Academy of Chiropractic
MD Referral Progam
#1 Office and Program Infrastructure
#51 – HELP THEM Approach
PRIOR CONSULTATION – The HELP THEM approach – when meeting with medical doctors or lawyers for the first time, remember it is your “RECON” time to figure out what they are struggling with or irritated by in their practices. For instance, there is a law firm in my area that had not sent any patients to our office EVER, close to 20 years. They are a big firm and send to one other chiropractic office on a regular basis. My office outreach person had met with them and simply told them two things, 1: Dr. Owens does not charge to testify on behalf of his patients and 2: our office does not charge for a final narrative report. We received 3 new patients in 2 days from them. So you see there is always ONE or TWO things that will set you apart from the rest of the offices in your area, you have to meet their needs are. A good sales meeting should last less than 5 minutes, then you can spend the rest of the time building a personal relationship. The better you get at it, the more sales meetings you can have during the week.
CONTINUED – So here is the most important point, most chiropractors TALK TOO MUCH and oversell what we do. If you have to talk about it for more than 2 minutes you don’t understand it enough. That maybe an issue with our education process, the fact that we are always coming from a patient-centered approach (we spend time talking with patients, sometimes TOO MUCH) or the individual doctor really doesn’t truly understand what they do. Medical academia is based on learning by sound bites and I have said this many times before, trust is created with MDs by being the expert. In our case, it is chiropractic subluxation (to us) or mechanical/non-specific spine pain (to them). Why would they use you if you can’t explain it as THE expert? They might as well send to PT and take their chances. If you are deficient that is the first place to start, admit it…I was there too…I struggled to learn and put it together on my own, YOU don’t have to do that, you can be spoon fed it now. So I would suggest the following:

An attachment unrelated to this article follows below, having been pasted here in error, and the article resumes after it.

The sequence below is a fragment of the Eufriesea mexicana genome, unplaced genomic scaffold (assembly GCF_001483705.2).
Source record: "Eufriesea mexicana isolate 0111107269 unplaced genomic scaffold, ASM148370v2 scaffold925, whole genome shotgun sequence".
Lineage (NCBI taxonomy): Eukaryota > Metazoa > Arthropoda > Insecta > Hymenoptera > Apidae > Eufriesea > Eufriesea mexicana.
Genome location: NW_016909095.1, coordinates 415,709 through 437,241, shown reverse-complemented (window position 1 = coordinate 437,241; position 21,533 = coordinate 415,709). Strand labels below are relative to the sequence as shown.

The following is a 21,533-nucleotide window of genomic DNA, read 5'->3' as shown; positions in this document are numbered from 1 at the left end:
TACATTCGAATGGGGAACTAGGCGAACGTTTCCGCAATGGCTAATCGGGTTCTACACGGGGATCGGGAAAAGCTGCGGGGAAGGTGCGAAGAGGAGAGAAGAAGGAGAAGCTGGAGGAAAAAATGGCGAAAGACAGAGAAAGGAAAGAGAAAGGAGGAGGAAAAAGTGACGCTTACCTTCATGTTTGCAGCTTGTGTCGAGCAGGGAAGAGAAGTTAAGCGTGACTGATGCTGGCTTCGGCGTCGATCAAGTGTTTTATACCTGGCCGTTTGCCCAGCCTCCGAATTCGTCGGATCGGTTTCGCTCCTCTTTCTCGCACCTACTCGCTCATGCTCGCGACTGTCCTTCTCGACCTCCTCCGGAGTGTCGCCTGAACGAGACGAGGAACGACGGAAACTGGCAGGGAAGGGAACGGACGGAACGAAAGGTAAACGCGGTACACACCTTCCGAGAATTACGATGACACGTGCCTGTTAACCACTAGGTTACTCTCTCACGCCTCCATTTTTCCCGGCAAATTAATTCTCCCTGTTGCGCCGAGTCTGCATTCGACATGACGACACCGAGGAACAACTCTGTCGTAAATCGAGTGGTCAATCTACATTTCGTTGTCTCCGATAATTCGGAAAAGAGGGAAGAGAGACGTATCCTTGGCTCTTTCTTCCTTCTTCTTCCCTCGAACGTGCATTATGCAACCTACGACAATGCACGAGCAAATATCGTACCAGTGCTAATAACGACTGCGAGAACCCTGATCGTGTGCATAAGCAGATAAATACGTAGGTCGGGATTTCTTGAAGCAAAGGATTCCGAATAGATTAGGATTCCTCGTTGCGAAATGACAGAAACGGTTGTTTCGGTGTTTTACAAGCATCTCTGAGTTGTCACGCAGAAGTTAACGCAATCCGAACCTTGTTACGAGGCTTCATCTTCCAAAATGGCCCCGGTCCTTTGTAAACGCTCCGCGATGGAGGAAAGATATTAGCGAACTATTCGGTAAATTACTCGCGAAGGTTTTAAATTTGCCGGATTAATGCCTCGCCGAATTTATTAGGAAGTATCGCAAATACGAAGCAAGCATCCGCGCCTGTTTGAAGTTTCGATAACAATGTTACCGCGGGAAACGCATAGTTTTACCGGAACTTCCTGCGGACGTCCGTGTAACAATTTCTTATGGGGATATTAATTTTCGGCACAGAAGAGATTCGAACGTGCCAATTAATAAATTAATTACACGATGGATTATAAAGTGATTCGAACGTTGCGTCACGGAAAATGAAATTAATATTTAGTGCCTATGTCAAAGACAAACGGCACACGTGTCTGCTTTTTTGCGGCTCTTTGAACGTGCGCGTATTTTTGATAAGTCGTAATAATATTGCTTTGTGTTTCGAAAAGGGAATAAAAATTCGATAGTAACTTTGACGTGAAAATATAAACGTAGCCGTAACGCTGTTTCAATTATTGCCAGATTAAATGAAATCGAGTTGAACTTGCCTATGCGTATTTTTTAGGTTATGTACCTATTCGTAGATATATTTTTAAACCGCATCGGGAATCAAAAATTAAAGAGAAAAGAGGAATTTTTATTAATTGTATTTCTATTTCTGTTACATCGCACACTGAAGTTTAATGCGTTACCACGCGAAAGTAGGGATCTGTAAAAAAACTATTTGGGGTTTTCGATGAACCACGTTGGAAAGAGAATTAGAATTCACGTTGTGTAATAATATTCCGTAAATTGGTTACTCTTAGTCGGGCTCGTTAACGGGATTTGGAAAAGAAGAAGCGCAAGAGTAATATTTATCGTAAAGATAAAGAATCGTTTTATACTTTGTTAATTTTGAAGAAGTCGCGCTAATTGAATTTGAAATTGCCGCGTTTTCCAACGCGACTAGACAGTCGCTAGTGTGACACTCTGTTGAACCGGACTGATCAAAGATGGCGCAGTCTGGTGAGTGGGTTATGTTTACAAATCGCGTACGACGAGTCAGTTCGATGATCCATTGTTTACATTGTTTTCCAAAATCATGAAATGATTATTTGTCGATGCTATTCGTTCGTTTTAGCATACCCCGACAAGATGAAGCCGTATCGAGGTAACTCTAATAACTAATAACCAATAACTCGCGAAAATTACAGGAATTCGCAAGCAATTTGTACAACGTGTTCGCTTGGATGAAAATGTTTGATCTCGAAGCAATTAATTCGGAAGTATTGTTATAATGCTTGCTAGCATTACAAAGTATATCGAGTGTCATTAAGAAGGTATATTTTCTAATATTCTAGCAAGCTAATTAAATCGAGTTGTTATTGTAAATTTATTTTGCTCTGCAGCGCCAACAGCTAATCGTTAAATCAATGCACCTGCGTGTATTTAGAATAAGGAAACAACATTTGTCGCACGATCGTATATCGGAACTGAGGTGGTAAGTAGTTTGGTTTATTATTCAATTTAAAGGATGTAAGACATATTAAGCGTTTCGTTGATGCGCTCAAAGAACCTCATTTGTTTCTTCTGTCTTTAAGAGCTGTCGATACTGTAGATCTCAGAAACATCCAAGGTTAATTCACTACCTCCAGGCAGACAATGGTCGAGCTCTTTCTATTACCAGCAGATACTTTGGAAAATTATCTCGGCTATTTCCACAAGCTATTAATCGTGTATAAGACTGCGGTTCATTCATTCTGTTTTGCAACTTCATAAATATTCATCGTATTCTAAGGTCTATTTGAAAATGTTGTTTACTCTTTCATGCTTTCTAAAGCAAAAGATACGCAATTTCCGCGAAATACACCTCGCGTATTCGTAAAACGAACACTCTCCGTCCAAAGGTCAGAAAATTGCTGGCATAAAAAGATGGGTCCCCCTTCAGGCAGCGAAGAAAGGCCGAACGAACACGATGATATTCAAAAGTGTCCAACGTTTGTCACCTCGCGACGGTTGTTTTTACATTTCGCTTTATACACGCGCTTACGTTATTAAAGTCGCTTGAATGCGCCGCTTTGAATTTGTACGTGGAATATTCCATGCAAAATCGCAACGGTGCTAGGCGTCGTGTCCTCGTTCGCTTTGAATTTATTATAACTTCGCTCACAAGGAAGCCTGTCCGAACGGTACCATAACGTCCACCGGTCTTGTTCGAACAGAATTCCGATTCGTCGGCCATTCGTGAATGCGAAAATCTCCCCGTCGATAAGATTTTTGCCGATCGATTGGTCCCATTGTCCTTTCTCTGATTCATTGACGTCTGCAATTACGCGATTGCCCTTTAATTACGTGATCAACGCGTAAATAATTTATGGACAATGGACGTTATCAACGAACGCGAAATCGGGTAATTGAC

Begin thinking about the spine as a single organ system that works interdependently with a direct PNS and CNS feedback look TO and FROM the external environment.
Laboratory studies have demonstrated and confirmed spinal compensation exists and is based on a CNS/Ligament model. The latest studies are linking an emotional/hormonal component as well.
The spatial configuration of the spine is deliberately produced and will continue over time until it becomes disorganized and reaches end range (torsion of the intervertebral disc, locking of facet joints or reaching the elastic end point of the ligaments). That is where subtle forces, low speed impacts or reaching down to put your socks on can blow out a disc.
Currently, medicine has NO WAY to OBJECTIVELY identify the process of spinal compensation. They can only triage to medical specialists (surgeons or pain management) and hope there is some anatomical lesion such as a fracture or disc herniation that can be treated by that provider. When it comes up negative OR the anatomical findings do not correlate clinically with the patient’s condition, there is nothing they can do but prescribe medication – we know where that gets us.
Realize that if you did NOTHING else but became the EXPERT on spinal biomechanics and managing spinal compensation – you would have clinic with 10 DCs busting at the seams. Many DCs thing we need to do other things (there is nothing wrong with this however) like nutrition, sports consultations, or any combination of the many specialties in chiropractic to succeed. That is so far from the truth and the reason is less than 1% of chiropractors get referrals from MDs. The MD offices are absolutely FULL of these patients, they are ready to do something with them, YOU need to be the office they use to diagnose, manage, treat and triage to the medical specialists.
The easiest appointments with MDs are with the ones that you know OR the ones you get invited too. Use your surgeon to introduce you to the primary care doctors they work with, you can do that with a pain management MD as well. They know that YOU are a great doctor to work with because you can refer to them, keep the patient “In the LOOP” and if conservative care fails, they will get them anyway. It is a win-win situation.
Start getting the Continuing Education lunches rolling – TEACH and they will REFER. I had 8 new patients from MDs YESTERDAY in my office (Friday).